By Diana Campoamor, President of Hispanics in Philanthropy
This article was originally published in the Huffington Post
I am a 67-year-old grandmother, and I still remember the Vietnam War, the Watergate scandal, and President Nixon’s resignation. But I’ve never experienced anything like the Women’s March on Washington.
On a grey day, I stood with my 66-year-old female partner in a sea of impassioned, energized, well-behaved humanity. We were packed so tight we couldn’t find the friends we had planned to march with; we tried to text but there was no signal. It didn’t matter. We were there and everyone in the march felt familiar, like a friend; there was a thrill of citizen activism.
As a Latina, who hails from Cuba, the march made me reflect on the Latino community’s long history of civic activism. During the Mexican Revolution, a group of courageous revolutionaries fought for more than 20 years to end a dictatorship. Their strategies ranged from armed insurrection to diplomacy to organized labor, and ultimately their efforts succeeded and Mexico established a constitutional republic.
In Argentina, the Mothers of the Plaza de Mayo have marched for more than 40 years. At first they marched to learn what happened to their children, who “disappeared” during a military dictatorship. Their peaceful approach, which capitalized on the visibility of an international stage, toppled an intransigent dictatorship. They continue marching today for political and human rights
There are many other examples of Latinos coming together to fight for what’s right, and of achieving success after a long and arduous struggle. And now, as we stand on the brink of what promises to be a very trying period for minorities of all kinds, I am inspired by their example.
I, like many others, feel ready to fight for my rights, and for the rights of all those who have found themselves suddenly more vulnerable than we imagined possible.
What will I do? Here’s how I plan on getting started. Will you join me?
1. Join the movement.
If you got out to march, or didn’t, join the movement by taking part in the Women’s March on Washington’s next campaign, 10 Actions for the first 100 Days.
2. Get ready for the threats to come.
As we saw so starkly last week, under our new president many communities will be at risk. We need to be ready to quickly join together in defense, as so many thousands did at our nation’s airports this weekend.
If deportations begin, we need to be ready to mobilize to block the highways, bridges, and tunnels leading to our cities. We need to be armed with information on the rights of our immigrant families and neighbors if the U.S. Immigrations and Customs Enforcement (ICE) comes knocking at their doors.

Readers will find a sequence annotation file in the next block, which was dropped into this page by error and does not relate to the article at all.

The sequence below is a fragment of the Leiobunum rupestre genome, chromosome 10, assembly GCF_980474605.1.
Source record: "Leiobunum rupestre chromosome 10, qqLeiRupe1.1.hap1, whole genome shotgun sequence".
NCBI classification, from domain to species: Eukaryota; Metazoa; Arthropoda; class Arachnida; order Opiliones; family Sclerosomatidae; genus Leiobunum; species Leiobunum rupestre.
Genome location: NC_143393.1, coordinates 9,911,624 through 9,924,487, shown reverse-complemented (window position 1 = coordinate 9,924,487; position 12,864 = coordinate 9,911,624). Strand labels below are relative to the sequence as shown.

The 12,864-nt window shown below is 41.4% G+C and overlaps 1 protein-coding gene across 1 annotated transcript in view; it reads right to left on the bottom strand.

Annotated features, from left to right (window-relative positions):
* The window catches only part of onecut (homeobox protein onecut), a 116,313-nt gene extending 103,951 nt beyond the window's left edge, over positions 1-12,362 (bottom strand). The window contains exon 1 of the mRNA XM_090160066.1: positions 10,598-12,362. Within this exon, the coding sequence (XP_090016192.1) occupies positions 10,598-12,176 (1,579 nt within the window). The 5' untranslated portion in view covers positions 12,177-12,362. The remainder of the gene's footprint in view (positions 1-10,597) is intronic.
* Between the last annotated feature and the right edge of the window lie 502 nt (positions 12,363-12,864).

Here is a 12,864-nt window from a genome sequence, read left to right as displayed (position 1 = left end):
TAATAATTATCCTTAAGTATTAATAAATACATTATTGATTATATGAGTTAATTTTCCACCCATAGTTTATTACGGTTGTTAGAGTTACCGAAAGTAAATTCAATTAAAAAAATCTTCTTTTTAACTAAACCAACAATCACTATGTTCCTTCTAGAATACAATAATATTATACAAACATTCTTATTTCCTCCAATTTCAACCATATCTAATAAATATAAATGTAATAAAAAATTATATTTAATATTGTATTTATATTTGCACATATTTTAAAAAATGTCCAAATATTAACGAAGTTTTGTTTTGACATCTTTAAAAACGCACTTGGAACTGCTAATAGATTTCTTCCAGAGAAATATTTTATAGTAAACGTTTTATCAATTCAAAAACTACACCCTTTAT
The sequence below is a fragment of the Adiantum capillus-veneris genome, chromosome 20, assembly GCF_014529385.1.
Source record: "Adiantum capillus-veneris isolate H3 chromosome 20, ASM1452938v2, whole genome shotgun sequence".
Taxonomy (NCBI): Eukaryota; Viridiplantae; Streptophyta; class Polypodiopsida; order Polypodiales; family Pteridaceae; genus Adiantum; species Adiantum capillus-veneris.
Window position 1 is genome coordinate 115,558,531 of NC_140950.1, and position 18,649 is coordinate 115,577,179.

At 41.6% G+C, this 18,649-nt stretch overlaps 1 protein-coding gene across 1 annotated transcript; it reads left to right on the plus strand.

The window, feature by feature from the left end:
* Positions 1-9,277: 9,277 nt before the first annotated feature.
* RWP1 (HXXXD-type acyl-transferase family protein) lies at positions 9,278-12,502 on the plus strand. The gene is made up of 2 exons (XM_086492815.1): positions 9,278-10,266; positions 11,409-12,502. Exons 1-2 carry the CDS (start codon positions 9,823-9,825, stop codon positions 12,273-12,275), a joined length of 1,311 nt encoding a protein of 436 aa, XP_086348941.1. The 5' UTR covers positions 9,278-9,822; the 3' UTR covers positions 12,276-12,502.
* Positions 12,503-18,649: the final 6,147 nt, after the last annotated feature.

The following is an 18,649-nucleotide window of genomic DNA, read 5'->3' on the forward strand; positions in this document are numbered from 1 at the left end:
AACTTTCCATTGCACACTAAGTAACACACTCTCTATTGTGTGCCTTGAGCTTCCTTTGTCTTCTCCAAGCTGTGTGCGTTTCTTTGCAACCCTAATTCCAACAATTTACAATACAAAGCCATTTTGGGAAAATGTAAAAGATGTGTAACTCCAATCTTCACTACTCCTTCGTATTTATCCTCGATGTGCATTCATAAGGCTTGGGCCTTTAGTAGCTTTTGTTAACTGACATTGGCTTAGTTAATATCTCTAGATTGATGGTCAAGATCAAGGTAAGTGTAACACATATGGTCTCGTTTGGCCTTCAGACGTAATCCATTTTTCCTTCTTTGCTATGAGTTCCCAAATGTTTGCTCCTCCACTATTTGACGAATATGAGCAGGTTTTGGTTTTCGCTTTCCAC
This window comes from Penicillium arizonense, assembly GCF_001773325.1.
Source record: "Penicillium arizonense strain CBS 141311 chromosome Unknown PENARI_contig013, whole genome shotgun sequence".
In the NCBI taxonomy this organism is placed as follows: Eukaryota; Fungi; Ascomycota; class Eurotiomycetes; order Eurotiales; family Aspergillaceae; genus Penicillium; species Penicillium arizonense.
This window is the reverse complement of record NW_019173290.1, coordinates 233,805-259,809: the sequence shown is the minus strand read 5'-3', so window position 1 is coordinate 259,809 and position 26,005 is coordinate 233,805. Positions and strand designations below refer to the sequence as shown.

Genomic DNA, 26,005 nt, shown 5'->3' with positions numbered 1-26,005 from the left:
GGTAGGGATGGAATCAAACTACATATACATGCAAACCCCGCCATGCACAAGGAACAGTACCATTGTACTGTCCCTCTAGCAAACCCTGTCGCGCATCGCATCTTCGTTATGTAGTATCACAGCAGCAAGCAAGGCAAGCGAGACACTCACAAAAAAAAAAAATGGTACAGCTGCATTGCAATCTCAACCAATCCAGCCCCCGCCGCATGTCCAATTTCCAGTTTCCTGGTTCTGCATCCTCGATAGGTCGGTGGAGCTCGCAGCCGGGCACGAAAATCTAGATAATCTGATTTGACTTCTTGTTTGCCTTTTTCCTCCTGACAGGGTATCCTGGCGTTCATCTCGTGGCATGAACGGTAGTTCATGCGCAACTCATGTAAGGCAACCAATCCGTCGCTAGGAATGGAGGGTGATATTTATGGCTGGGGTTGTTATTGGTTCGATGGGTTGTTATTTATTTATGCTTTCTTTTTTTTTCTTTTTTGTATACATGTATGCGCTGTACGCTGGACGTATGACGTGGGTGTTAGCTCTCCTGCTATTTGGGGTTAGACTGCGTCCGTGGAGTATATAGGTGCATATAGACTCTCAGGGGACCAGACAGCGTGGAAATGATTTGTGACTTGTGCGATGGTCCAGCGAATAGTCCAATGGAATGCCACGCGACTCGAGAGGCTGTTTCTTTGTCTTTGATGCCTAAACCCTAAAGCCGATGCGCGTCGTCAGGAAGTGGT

If women’s reproductive rights are curtailed, as early signs indicate they might well be, we need to lobby our legislators and show up to clinics to support women against anti-choice protestors.
If emboldened police forces take up arms against our Black brothers and sisters, we need to document and speak out about abuses and support organizations that are fighting police abuse in our courts.
There will be many issues to confront. Choose one that speaks to your heart.
3. Look toward 2018.
This election showed us more than any other in recent history that voter apathy is truly dangerous. It’s time to get ready for the next election. If you’re not registered to vote, register. If you are, talk to your friends, family, and neighbors, and make sure they are too.
Help your community organizations register voters. Volunteer to help immigrants apply for citizenship. Become an advocate at the local, regional, and national level.
We need to see more candidates who are truly representative of our country’s beautiful diversity run for office. Support diverse candidates, or run for office yourself.
4. Support a local nonprofit.
Now, more than ever, the grassroots nonprofits that will be on the front lines defending our communities need our support. Donate as much as you’re able to help them build their infrastructures and political muscle. Volunteer your skills, whether it’s carrying boxes at a food pantry, knocking on doors to register voters, writing grant applications, or serving on a board.
5. Envision a better future.
We will never overcome our current conditions unless we imagine a brighter future. In your own mind, develop a narrative that leads beyond where we are now. Share that story with others. Use the power of social media, which elected our current president, to propel us toward a different future.
6. Keep on marching.
Despite the enormous challenges to come, there’s also an incredible opportunity to come together and stand up for what we know is right. As we saw this weekend, we are powerful together.
With our families, in our neighborhoods, in partnership with everyone who is vulnerable, we need to join arms and march together. We need to engage in civic activism like we haven’t seen in decades.
And we need to remember, as Desmond Tutu said, “Do your little bit of good where you are; it’s those little bits of good put together that overwhelm the world.”